Vulva Anatomy: What is vulva mapping & why it’s worth trying

If you’re new to the practice, vulva mapping is a complicated-sounding term for getting well acquainted with your own vulva anatomy: what it looks like, where it has the most and least sensitivities, and where your specific vulvar anatomy lies. It’s basically a blueprint for your bits. You can try vulva mapping in the comfort of home with a handheld mirror, and you don’t need any cartography skills to do it.   

Vulva mapping is a seemingly simple thing to do—but it can be quite powerful. 

Exploring your vulva (the female external genitalia including the labia, vaginal opening, and the clitoris) with a handheld mirror might conjure up the famous scene from the movie Fried Green Tomatoes, but it can have instrumental effects—like increasing self-esteem, genital self-image, sexual desires and satisfaction. We’ll get to what all of these terms mean and how they relate to the vulva in a bit.

So, why is vulva mapping so empowering? Society impresses on us a fear of even mentioning the words “vulva,” “vagina,” or “menstruation.” It’s no wonder that many people don’t grow up with the permission to look at and explore their own genitals. Vulva mapping is a permission-granted sort of practice, and you can do it once or have as many mapping sessions as you want.  

Knowing your body is powerful

People with vaginas are taught to hate them through speech, stigma, and imagery. Images that depict the anatomical structure of vulvas are often unrealistic. And while vulvas shown in pornography are absolutely part of this, the origins of offering inauthentic depictions of the external female genitalia trace back to elementary school textbooks. 

Think about any anatomical illustration you’ve ever seen of a vulva: Instead of a veritable representation of how vulvas look, these illustrations usually show a plastic-pink-colored vulva that comes closer to resembling a Barbie’s anatomy than a person’s. 

If the vulva images do, in fact, show the labia—because labial skin folds tend to magically vanish in these illustrations—they are perfectly symmetrical. There’s never any pubic hair (or ingrowns!) on these illustrations either, which are both common and completely normal to have. 

Social media and pornography influence how people feel about their genitals, too. Think about how most images of vulvas you’ve seen are unrealistic. These reference points are a catalyst for vulva-havers to dislike how their parts look. 

Labiaplasty and other cosmetic procedures are on the rise, with a 73.3% worldwide increase since 2015 as vulva-havers try to create a “designer vagina,” one term that gets tossed around when speaking of labiaplasty.1 But options for cosmetic procedures that pertain to vulvas and vaginas are endless. These surgeries might entail vaginoplasty or “tightening” the vagina, clitoral hood reduction, or a monsplasty, which is essentially a pubic lift.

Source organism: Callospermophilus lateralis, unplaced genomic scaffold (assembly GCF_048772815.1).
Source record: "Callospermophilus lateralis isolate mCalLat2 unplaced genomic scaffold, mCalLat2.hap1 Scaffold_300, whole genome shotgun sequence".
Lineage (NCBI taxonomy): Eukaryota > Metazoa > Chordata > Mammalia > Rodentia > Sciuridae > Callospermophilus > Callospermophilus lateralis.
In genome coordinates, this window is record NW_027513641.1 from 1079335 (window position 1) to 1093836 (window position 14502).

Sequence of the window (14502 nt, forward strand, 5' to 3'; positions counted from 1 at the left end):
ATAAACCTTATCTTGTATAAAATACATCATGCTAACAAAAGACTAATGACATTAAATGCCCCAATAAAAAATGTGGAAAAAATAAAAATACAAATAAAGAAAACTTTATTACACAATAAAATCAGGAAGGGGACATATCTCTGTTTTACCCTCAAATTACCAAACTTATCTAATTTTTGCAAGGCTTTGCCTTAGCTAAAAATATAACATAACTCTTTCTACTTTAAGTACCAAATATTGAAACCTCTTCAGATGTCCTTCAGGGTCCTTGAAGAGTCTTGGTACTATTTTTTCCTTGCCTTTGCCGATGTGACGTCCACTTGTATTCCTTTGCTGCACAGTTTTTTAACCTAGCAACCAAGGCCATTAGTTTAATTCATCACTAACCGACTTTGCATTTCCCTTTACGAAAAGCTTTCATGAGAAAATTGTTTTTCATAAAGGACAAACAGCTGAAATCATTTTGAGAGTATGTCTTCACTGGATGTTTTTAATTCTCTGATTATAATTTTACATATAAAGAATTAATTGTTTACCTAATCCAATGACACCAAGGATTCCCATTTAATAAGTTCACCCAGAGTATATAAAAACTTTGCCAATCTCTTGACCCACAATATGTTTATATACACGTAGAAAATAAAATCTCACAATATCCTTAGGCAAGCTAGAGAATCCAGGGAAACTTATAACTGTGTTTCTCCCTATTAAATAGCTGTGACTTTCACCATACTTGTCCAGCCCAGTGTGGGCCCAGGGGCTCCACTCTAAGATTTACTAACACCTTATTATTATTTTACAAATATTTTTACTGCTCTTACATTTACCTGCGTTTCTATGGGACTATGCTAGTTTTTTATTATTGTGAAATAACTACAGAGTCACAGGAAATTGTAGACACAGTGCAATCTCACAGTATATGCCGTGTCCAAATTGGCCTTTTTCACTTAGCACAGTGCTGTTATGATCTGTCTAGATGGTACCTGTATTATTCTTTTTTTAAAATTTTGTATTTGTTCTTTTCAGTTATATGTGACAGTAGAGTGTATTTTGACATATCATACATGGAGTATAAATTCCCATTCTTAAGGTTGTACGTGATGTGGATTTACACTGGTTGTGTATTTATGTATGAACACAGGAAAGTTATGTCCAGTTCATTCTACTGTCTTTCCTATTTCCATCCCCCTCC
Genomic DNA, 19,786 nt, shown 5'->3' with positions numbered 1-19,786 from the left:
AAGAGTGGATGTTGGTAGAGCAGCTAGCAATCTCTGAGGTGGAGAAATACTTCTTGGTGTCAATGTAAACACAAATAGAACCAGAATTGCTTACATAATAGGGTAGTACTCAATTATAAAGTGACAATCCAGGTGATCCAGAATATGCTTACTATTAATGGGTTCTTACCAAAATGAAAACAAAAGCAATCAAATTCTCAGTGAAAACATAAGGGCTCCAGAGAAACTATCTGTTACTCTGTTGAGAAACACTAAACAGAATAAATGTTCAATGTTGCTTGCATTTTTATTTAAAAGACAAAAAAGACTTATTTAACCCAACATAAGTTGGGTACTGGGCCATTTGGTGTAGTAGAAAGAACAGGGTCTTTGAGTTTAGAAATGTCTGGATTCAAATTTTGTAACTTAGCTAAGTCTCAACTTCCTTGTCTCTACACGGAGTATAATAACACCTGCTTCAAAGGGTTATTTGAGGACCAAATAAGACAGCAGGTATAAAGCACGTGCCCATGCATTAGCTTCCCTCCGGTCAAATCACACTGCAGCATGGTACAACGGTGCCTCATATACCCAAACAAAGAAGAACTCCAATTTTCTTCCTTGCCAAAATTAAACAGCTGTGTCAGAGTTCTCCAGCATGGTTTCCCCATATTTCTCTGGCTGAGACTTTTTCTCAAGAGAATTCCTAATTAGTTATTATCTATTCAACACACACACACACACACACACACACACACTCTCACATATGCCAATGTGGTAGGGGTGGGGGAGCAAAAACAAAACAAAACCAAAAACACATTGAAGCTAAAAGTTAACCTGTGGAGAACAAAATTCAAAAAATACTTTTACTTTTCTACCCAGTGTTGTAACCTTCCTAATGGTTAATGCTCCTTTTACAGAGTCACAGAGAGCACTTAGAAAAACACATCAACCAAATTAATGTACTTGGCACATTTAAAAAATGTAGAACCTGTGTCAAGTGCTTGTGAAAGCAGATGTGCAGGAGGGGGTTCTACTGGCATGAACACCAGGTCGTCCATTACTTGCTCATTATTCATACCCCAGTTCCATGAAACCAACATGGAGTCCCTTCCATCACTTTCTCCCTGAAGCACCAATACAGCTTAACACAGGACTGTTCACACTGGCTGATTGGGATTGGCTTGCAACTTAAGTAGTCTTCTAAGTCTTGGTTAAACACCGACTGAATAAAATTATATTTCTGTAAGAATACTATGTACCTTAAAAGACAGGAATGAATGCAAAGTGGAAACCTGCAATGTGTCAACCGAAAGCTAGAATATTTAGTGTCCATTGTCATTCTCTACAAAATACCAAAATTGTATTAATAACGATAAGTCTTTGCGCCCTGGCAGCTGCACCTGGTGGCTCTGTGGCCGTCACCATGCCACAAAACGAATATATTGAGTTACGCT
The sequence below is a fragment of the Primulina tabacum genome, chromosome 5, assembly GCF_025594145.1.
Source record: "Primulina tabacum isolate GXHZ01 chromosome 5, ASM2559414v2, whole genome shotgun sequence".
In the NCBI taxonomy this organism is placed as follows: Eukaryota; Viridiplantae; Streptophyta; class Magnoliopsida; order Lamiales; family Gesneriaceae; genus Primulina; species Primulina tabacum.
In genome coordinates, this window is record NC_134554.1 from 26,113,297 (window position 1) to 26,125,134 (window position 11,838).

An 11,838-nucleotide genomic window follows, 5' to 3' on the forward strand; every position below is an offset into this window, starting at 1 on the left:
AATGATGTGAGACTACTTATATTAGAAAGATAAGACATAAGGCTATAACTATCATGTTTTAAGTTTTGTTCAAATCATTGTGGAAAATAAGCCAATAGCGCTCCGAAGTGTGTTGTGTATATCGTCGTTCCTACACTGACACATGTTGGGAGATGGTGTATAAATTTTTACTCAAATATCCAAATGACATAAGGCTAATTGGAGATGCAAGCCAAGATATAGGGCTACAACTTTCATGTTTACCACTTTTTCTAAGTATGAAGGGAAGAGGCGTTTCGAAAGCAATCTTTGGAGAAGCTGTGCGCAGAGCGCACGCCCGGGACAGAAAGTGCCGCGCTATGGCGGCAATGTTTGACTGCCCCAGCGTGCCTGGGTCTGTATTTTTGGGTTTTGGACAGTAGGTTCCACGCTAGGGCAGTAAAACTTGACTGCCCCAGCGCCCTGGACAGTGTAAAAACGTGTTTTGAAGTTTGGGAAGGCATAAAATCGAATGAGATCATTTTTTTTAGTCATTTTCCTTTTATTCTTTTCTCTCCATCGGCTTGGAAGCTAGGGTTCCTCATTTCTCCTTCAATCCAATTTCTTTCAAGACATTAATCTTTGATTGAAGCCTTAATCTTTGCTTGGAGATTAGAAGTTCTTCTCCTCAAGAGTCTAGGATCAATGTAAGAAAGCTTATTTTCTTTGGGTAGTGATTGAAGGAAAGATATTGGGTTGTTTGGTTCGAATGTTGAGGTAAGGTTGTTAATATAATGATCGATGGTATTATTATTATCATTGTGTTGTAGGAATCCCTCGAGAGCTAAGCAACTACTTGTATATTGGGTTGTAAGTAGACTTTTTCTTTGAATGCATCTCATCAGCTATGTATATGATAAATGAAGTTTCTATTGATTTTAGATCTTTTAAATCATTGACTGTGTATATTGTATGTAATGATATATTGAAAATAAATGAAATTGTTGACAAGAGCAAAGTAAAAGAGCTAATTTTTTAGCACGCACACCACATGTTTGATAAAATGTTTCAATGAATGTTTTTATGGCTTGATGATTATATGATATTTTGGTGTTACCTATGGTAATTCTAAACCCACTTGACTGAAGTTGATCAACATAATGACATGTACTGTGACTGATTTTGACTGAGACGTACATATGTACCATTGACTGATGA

PSA: Your vagina is extremely resilient and, despite popular belief, doesn’t get “stretched out” by sex, period products, or toys. 

If we were shown a variety of realistic vulvas as our framework in these textbook diagrams, it might change how we feel about them. That’s why art that depicts a range of vulvas and their nuances is so essential, and also why artist Laura Dodsworth photographed 100 vulvas or why illustrator Hilde Atalanta made The Vulva Gallery.

In fact, a study published in the Journal of Psychosomatic Obstetrics and Gynecology measured genital self-image, AKA one’s perception towards their genitals, in 43 vulva-having participants. The participants were shown pictures of natural vulvas; the researchers found that exposure to said imagery may lead to a more positive genital self-image in people considering labiaplasty. Viewing realistic vulvas also had a positive impact on self-esteem.((Laan, E., Martoredjo, D. K., Hesselink, S., Snijders, N., & Van Lunsen, R. H. (2016, September 20). Young women’s genital self-image and effects of exposure to pictures of natural vulvas. Taylor & Francis.

You might consider how you feel about the appearance of your own vulva—what shaped these feelings? Does comparison influence how you feel? Where does your reference point originate?

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Anatomy of the Vulva 101: A quick refresh

Let’s refresh our understanding of vulva anatomy. The vulva is the external part of the female genitalia, including the labia majora, labia minora, clitoris, vaginal opening, and mons pubis. Through exploration, we can appreciate the intricate beauty and diversity of vulvas.

Labia Major & Labia Minora:

They serve to protect the sensitive vulvar tissues and play a role in sexual pleasure. The variations in size, shape, and color are entirely normal and unique to each individual, emphasizing the diversity of vulvas.

The mons pubis: